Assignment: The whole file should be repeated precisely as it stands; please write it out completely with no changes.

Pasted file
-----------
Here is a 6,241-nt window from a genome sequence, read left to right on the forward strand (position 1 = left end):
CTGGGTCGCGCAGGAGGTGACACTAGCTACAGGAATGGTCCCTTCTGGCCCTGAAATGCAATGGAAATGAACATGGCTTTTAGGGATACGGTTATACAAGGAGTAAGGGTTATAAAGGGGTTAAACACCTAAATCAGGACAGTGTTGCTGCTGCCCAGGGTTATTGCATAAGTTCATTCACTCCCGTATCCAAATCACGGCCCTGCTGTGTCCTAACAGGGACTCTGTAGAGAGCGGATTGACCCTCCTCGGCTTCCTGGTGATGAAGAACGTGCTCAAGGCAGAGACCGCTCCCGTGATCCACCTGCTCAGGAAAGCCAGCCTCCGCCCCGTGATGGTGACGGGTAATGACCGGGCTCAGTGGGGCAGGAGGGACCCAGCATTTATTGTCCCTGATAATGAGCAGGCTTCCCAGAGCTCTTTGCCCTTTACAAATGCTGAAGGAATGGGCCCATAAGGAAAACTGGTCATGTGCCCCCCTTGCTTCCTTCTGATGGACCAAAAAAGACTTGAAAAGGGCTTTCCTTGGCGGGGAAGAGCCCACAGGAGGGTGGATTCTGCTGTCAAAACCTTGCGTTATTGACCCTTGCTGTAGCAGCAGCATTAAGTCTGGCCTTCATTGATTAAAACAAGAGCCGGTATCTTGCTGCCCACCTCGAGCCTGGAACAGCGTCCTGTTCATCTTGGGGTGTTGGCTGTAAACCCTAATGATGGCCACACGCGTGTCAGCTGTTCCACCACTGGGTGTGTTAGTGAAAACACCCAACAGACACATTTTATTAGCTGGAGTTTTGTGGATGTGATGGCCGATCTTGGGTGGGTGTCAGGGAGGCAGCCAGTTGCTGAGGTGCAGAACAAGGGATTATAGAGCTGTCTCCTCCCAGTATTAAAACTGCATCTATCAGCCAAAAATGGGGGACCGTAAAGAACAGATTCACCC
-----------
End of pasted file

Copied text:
Here is a 6,241-nt window from a genome sequence, read left to right on the forward strand (position 1 = left end):
CTGGGTCGCGCAGGAGGTGACACTAGCTACAGGAATGGTCCCTTCTGGCCCTGAAATGCAATGGAAATGAACATGGCTTTTAGGGATACGGTTATACAAGGAGTAAGGGTTATAAAGGGGTTAAACACCTAAATCAGGACAGTGTTGCTGCTGCCCAGGGTTATTGCATAAGTTCATTCACTCCCGTATCCAAATCACGGCCCTGCTGTGTCCTAACAGGGACTCTGTAGAGAGCGGATTGACCCTCCTCGGCTTCCTGGTGATGAAGAACGTGCTCAAGGCAGAGACCGCTCCCGTGATCCACCTGCTCAGGAAAGCCAGCCTCCGCCCCGTGATGGTGACGGGTAATGACCGGGCTCAGTGGGGCAGGAGGGACCCAGCATTTATTGTCCCTGATAATGAGCAGGCTTCCCAGAGCTCTTTGCCCTTTACAAATGCTGAAGGAATGGGCCCATAAGGAAAACTGGTCATGTGCCCCCCTTGCTTCCTTCTGATGGACCAAAAAAGACTTGAAAAGGGCTTTCCTTGGCGGGGAAGAGCCCACAGGAGGGTGGATTCTGCTGTCAAAACCTTGCGTTATTGACCCTTGCTGTAGCAGCAGCATTAAGTCTGGCCTTCATTGATTAAAACAAGAGCCGGTATCTTGCTGCCCACCTCGAGCCTGGAACAGCGTCCTGTTCATCTTGGGGTGTTGGCTGTAAACCCTAATGATGGCCACACGCGTGTCAGCTGTTCCACCACTGGGTGTGTTAGTGAAAACACCCAACAGACACATTTTATTAGCTGGAGTTTTGTGGATGTGATGGCCGATCTTGGGTGGGTGTCAGGGAGGCAGCCAGTTGCTGAGGTGCAGAACAAGGGATTATAGAGCTGTCTCCTCCCAGTATTAAAACTGCATCTATCAGCCAAAAATGGGGGACCGTAAAGAACAGATTCACCC